Westerman backs House 6-point plan
Sen. Tom Cotton, R-Ark., addresses delegates July 18 during the opening day of the Republican National Convention in Cleveland.
WASHINGTON -- U.S. Rep. Bruce Westerman last week promoted a series of proposals put forth by House Republicans.
The six-point plan calls for fighting poverty, improving the economy, changing tax law, overhauling health care, strengthening national security and tackling what Republicans portray as government overreach.
Among other things, it advocates making tax codes "simpler, fairer and flatter" and calls for defeating "radical Islamic extremism," decreasing government regulations and "a crack down on lawsuit abuse."
Details are available at http://abetterway.speaker.gov/.
Westerman called the plan "a framework for our policy going forward" and said Republican presidential nominee Donald Trump has agreed to help implement changes if he's elected.
Westerman, a Republican from Hot Springs, predicted that Democratic presidential nominee Hillary Clinton would block the House agenda if she wins.
Cotton uses airtime to criticize Clinton
U.S. Sen. Tom Cotton started last week by appearing on Face the Nation, CBS' Sunday morning public affairs program. He appeared Tuesday on Fox News' The O'Reilly Report and was a guest that same day on Hugh Hewitt's nationally syndicated radio program.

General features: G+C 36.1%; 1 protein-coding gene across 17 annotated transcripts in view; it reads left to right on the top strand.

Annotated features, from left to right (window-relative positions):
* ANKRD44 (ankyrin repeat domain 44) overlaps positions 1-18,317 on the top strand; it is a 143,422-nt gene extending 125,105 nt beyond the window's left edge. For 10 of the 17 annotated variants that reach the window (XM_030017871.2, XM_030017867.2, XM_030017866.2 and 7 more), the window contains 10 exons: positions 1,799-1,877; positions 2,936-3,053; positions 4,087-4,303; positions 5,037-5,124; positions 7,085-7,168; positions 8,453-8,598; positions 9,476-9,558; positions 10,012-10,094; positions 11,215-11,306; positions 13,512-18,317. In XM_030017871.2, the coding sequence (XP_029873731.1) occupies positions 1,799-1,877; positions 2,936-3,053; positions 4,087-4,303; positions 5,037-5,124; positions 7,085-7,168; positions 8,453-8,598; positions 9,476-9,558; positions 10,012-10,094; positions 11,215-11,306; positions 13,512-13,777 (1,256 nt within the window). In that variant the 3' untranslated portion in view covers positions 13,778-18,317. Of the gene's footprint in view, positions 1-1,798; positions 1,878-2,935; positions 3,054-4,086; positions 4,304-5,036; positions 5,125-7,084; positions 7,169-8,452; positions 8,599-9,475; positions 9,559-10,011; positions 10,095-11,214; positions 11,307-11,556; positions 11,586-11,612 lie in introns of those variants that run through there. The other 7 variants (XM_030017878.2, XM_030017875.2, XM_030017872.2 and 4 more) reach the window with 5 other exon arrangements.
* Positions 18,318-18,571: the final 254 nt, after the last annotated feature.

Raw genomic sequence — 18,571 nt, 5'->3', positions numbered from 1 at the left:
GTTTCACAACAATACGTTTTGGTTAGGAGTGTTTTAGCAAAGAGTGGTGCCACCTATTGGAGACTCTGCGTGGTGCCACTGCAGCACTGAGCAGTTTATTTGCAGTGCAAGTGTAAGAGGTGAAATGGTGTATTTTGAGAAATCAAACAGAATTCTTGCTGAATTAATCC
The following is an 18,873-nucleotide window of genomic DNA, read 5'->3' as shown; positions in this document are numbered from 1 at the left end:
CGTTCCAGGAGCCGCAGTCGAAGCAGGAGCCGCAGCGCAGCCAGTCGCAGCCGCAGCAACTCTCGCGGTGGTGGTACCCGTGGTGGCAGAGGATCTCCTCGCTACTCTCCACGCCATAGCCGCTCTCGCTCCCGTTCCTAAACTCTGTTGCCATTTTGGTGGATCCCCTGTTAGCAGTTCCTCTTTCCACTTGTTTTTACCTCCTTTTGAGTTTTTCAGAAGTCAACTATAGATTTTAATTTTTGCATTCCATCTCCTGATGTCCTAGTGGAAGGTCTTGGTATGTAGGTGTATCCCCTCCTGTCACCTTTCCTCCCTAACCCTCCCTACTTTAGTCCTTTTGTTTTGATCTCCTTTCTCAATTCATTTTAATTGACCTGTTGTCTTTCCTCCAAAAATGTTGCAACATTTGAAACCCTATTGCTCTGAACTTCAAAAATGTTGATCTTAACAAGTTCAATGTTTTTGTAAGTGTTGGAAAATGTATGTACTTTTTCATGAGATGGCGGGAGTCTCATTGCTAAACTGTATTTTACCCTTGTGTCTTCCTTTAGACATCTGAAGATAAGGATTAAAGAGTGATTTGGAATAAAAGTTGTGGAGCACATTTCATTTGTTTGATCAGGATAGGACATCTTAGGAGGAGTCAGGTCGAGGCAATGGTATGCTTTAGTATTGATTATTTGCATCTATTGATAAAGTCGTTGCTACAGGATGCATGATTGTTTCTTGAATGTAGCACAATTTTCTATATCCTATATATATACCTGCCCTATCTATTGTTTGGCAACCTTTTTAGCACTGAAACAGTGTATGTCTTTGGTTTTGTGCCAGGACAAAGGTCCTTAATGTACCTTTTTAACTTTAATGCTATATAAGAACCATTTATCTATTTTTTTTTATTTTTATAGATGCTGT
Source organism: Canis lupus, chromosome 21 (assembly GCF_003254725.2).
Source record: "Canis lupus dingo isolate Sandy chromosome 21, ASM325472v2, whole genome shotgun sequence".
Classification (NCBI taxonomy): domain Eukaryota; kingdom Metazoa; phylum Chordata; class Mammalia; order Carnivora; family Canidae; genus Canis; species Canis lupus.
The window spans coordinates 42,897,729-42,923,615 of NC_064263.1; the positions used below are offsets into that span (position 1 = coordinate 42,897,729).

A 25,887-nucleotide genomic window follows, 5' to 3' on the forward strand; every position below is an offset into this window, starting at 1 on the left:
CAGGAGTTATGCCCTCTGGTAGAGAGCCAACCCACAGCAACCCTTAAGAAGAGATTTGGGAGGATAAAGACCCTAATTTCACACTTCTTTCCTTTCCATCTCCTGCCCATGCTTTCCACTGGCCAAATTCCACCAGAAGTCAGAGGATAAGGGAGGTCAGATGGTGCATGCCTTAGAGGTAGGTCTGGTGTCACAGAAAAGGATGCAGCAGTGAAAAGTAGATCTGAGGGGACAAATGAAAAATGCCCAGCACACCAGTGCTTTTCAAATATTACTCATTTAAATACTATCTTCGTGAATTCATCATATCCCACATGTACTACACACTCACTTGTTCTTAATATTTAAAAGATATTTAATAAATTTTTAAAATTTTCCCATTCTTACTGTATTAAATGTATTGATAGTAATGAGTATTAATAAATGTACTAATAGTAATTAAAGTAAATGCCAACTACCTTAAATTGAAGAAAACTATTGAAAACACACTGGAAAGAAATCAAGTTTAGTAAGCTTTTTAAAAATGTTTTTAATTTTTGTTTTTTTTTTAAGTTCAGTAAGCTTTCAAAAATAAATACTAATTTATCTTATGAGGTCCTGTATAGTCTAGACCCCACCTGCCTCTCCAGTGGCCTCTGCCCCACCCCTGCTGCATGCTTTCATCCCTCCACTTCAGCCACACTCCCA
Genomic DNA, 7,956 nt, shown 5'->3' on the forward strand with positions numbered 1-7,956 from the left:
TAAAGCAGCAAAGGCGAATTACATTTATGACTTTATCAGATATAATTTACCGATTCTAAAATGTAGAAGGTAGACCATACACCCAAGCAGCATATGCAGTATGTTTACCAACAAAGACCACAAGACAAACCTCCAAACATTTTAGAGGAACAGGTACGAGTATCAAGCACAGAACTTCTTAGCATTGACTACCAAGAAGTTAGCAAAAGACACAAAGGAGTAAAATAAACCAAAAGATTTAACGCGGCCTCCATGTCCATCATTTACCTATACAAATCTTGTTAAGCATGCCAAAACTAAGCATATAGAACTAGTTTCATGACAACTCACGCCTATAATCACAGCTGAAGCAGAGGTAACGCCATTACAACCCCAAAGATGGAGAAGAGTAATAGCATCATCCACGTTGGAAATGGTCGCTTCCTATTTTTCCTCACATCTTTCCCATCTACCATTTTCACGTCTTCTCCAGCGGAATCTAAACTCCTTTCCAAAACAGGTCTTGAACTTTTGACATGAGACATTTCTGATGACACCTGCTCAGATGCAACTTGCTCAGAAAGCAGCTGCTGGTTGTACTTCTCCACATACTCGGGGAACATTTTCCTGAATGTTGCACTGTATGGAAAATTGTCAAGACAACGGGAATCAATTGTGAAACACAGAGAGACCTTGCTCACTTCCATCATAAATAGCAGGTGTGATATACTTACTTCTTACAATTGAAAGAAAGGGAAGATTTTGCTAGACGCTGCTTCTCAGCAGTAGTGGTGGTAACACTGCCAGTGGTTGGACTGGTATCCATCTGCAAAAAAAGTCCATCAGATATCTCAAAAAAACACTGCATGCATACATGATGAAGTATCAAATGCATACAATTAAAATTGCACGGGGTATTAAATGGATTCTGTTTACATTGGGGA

In all three appearances, the Republican from Dardanelle criticized Democratic presidential nominee Hillary Clinton for her handling of sensitive emails during her time as secretary of state.
And on Face the Nation, he sidestepped a question about Republican presidential nominee Donald Trump, telling the moderator, "I'm not going to respond to every single thing that Donald Trump has to say or that Hillary Clinton says. I'm not going to follow the back-and-forth on the campaign trail. What is ultimately going to matter in the long term is not who won or lost a week in the campaign, but whether the American people are safe."
Clinton's judgment, he said, "is not suited to keep this country safe."
Also last week, the Family Research Council announced that Trump and Cotton will appear next month at the group's Values Voter Summit in Washington, D.C. The annual gathering attracts Christian conservative activists.
Tillar farm among stops for Crawford
U.S. Rep. Rick Crawford made plenty of stops in his Arkansas congressional district last week. Among other things, he stopped in Tillar on Monday to visit Steve Stevens' Discovery Farm.
At the farm, "they are still growing normal commodity crops, but they are working with the University of Arkansas to conduct water-quality research and how different farming practices affect water quality," Crawford spokesman James Arnold said.
Crawford, a Republican from Jonesboro, also visited Bayou Meto's Marion Berry pump station, which is named after Berry, the longtime Democratic lawmaker who preceded Crawford in representing the 1st Congressional District. Officials briefed Crawford on a water management program there.
On Tuesday, he stopped by a sweet potato farm near Wynne and attended a Greene County Farm Bureau meeting.
The former agriculture news broadcaster visited a rice expo in Stuttgart on Wednesday and a fish hatchery Thursday in Pocahontas.